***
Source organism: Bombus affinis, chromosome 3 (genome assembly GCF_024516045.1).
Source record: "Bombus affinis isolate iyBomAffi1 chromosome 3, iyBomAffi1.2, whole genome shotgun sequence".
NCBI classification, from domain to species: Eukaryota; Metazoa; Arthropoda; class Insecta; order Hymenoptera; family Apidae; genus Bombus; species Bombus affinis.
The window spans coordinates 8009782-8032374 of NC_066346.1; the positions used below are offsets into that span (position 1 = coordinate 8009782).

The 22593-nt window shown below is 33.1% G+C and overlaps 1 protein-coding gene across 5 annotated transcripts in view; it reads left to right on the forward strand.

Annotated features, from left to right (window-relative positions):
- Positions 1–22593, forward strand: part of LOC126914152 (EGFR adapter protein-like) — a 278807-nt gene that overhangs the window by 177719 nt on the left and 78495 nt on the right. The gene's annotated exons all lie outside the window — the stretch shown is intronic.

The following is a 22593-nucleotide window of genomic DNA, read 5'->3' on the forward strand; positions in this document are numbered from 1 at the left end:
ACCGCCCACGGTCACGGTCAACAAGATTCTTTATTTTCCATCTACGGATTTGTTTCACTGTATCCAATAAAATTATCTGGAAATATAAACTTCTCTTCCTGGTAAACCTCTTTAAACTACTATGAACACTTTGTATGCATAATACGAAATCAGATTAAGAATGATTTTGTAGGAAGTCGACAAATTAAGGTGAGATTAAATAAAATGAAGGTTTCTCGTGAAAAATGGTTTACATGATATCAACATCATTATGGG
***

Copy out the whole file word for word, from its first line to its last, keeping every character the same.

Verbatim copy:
Source organism: Bombus affinis, chromosome 3 (genome assembly GCF_024516045.1).
Source record: "Bombus affinis isolate iyBomAffi1 chromosome 3, iyBomAffi1.2, whole genome shotgun sequence".
NCBI classification, from domain to species: Eukaryota; Metazoa; Arthropoda; class Insecta; order Hymenoptera; family Apidae; genus Bombus; species Bombus affinis.
The window spans coordinates 8009782-8032374 of NC_066346.1; the positions used below are offsets into that span (position 1 = coordinate 8009782).

The 22593-nt window shown below is 33.1% G+C and overlaps 1 protein-coding gene across 5 annotated transcripts in view; it reads left to right on the forward strand.

Annotated features, from left to right (window-relative positions):
- Positions 1–22593, forward strand: part of LOC126914152 (EGFR adapter protein-like) — a 278807-nt gene that overhangs the window by 177719 nt on the left and 78495 nt on the right. The gene's annotated exons all lie outside the window — the stretch shown is intronic.

The following is a 22593-nucleotide window of genomic DNA, read 5'->3' on the forward strand; positions in this document are numbered from 1 at the left end:
ACCGCCCACGGTCACGGTCAACAAGATTCTTTATTTTCCATCTACGGATTTGTTTCACTGTATCCAATAAAATTATCTGGAAATATAAACTTCTCTTCCTGGTAAACCTCTTTAAACTACTATGAACACTTTGTATGCATAATACGAAATCAGATTAAGAATGATTTTGTAGGAAGTCGACAAATTAAGGTGAGATTAAATAAAATGAAGGTTTCTCGTGAAAAATGGTTTACATGATATCAACATCATTATGGG